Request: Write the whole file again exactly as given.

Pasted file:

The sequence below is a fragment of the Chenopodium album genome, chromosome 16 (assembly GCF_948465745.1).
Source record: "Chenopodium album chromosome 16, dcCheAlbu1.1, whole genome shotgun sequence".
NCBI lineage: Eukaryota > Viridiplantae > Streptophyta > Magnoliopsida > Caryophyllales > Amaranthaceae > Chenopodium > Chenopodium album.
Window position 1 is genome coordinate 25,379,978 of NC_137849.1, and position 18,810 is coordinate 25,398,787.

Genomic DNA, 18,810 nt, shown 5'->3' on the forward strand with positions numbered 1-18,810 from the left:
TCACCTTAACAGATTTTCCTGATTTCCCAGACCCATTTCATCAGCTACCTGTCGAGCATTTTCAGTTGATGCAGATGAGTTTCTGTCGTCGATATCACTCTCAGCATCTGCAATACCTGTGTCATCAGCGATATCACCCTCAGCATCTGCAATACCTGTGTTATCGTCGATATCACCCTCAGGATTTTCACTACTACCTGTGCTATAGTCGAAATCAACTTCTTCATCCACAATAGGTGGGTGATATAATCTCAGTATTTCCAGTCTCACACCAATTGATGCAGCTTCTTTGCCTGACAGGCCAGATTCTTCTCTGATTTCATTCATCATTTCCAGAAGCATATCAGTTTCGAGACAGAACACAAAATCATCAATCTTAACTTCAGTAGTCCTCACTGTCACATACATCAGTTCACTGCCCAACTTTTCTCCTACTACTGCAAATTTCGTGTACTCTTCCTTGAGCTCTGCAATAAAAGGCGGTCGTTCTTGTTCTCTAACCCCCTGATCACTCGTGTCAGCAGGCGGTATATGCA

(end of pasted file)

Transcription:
The sequence below is a fragment of the Chenopodium album genome, chromosome 16 (assembly GCF_948465745.1).
Source record: "Chenopodium album chromosome 16, dcCheAlbu1.1, whole genome shotgun sequence".
NCBI lineage: Eukaryota > Viridiplantae > Streptophyta > Magnoliopsida > Caryophyllales > Amaranthaceae > Chenopodium > Chenopodium album.
Window position 1 is genome coordinate 25,379,978 of NC_137849.1, and position 18,810 is coordinate 25,398,787.

Genomic DNA, 18,810 nt, shown 5'->3' on the forward strand with positions numbered 1-18,810 from the left:
TCACCTTAACAGATTTTCCTGATTTCCCAGACCCATTTCATCAGCTACCTGTCGAGCATTTTCAGTTGATGCAGATGAGTTTCTGTCGTCGATATCACTCTCAGCATCTGCAATACCTGTGTCATCAGCGATATCACCCTCAGCATCTGCAATACCTGTGTTATCGTCGATATCACCCTCAGGATTTTCACTACTACCTGTGCTATAGTCGAAATCAACTTCTTCATCCACAATAGGTGGGTGATATAATCTCAGTATTTCCAGTCTCACACCAATTGATGCAGCTTCTTTGCCTGACAGGCCAGATTCTTCTCTGATTTCATTCATCATTTCCAGAAGCATATCAGTTTCGAGACAGAACACAAAATCATCAATCTTAACTTCAGTAGTCCTCACTGTCACATACATCAGTTCACTGCCCAACTTTTCTCCTACTACTGCAAATTTCGTGTACTCTTCCTTGAGCTCTGCAATAAAAGGCGGTCGTTCTTGTTCTCTAACCCCCTGATCACTCGTGTCAGCAGGCGGTATATGCA